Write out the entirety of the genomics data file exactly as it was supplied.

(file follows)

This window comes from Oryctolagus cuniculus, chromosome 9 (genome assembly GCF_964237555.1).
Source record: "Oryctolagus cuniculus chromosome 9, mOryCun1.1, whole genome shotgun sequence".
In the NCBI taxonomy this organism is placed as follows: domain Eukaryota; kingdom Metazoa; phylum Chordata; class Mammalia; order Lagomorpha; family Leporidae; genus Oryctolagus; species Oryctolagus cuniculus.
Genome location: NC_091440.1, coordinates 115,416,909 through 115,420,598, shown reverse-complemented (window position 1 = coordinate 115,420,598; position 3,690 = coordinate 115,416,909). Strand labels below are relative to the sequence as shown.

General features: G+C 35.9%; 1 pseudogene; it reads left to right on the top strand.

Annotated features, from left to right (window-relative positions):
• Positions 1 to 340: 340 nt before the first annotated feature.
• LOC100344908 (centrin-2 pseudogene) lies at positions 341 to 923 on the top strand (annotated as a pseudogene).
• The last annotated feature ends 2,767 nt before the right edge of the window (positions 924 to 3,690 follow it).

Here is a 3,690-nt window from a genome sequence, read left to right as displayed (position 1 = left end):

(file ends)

This window comes from Oryctolagus cuniculus, chromosome 9 (genome assembly GCF_964237555.1).
Source record: "Oryctolagus cuniculus chromosome 9, mOryCun1.1, whole genome shotgun sequence".
In the NCBI taxonomy this organism is placed as follows: domain Eukaryota; kingdom Metazoa; phylum Chordata; class Mammalia; order Lagomorpha; family Leporidae; genus Oryctolagus; species Oryctolagus cuniculus.
Genome location: NC_091440.1, coordinates 115,416,909 through 115,420,598, shown reverse-complemented (window position 1 = coordinate 115,420,598; position 3,690 = coordinate 115,416,909). Strand labels below are relative to the sequence as shown.

General features: G+C 35.9%; 1 pseudogene; it reads left to right on the top strand.

Annotated features, from left to right (window-relative positions):
• Positions 1 to 340: 340 nt before the first annotated feature.
• LOC100344908 (centrin-2 pseudogene) lies at positions 341 to 923 on the top strand (annotated as a pseudogene).
• The last annotated feature ends 2,767 nt before the right edge of the window (positions 924 to 3,690 follow it).

Here is a 3,690-nt window from a genome sequence, read left to right as displayed (position 1 = left end):